Back in 1999-2000, I was working on a project for an entertainment retailer. We were developing a multi-channel solution for them which included a new website, MSN tabs (seemed like a big deal at the time), and in-store kiosks and listening/viewing stations. It was pretty cool work, at the time…
If the previous paragraph sounds a little like bitching, that’s because it is (a bit) – although not at Mr. Garrett. It’s just that we recognized the power of developing this way in order to segment the application architecture in exciting new ways, as well as provide an optimal user experience. Clients, however, couldn’t see it.
The problem was that every time we’d introduce the concept, we’d have to start at the beginning and it all sounded kind of complicated to them. Worse yet, it sounded new. Today, even though companies are slow to adopt Ajax, at least they understand it. By giving it a name, Garrett gave a cultural shorthand to refer to a beneficial way of doing things and made it sound like other people were doing it. People involved with developing more social applications of web technology roll their eyes at the “Web 2.0” label, but the double-edged sword of O’Reilly’s label cuts in their favor, as well. It wasn’t until he coined the term that companies started saying, “I gotta get me some o’ that…”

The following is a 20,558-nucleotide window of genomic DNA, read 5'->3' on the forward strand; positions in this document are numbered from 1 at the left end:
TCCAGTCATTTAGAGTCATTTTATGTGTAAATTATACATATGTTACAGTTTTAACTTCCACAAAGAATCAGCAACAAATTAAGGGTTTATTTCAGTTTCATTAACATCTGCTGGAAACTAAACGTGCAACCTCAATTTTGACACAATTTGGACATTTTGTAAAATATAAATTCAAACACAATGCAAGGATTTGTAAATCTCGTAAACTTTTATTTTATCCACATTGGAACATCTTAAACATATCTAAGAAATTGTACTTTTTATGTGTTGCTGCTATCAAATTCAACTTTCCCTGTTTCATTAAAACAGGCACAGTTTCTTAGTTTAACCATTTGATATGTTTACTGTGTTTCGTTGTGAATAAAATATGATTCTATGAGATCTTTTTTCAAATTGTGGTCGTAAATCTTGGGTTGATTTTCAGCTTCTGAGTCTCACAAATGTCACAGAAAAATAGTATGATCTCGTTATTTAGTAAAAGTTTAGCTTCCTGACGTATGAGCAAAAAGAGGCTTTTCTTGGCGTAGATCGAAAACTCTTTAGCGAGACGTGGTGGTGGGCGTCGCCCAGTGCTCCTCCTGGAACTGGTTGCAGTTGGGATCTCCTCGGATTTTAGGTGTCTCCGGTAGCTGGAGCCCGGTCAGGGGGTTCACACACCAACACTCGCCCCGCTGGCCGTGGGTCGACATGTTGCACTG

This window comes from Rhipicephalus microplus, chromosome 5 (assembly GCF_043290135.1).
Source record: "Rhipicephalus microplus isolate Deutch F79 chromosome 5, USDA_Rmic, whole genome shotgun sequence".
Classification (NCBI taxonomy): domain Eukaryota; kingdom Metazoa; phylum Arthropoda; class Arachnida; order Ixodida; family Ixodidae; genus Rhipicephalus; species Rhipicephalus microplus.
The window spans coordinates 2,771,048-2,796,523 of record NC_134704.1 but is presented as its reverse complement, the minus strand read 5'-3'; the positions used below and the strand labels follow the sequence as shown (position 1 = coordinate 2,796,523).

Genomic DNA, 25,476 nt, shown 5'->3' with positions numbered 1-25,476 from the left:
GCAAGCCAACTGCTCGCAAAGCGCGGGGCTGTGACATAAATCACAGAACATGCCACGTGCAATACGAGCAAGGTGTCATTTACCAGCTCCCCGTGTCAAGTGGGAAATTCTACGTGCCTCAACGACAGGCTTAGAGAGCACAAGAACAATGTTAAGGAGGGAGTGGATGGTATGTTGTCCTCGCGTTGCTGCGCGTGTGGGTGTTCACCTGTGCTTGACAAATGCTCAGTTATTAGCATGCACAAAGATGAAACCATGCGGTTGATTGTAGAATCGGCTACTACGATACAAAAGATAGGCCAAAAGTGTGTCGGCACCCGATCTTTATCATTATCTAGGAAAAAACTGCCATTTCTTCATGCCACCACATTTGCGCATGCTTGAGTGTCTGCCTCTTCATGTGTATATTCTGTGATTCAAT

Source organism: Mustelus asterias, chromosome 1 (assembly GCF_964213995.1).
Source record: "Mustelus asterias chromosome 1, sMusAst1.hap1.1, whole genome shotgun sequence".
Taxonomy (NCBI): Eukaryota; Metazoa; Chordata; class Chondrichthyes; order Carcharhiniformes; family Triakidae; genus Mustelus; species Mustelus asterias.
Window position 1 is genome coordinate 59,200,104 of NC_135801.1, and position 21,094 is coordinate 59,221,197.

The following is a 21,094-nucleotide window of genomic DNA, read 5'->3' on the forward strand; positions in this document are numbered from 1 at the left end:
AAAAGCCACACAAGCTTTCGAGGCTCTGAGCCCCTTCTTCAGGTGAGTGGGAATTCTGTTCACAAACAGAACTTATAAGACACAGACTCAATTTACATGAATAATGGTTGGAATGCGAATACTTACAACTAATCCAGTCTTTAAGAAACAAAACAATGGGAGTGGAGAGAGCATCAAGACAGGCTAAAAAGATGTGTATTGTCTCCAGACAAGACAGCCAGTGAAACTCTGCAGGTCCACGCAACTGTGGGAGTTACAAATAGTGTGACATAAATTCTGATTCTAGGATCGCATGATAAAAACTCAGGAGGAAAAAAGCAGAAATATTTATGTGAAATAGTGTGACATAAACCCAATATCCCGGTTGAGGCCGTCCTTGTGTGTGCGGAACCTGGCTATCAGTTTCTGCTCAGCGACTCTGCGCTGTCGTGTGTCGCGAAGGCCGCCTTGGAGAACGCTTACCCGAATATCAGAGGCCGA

Look at what you’re doing and decide if there’s anything unique and valuable there. If there is, find a way to express it so that a C-Level executive can understand it. Once you have that figured out, see if you can’t think of a term that encapsulates the key concepts. Even if it doesn’t take the world by storm, at least it will provide you vocabulary to discuss it within your firm.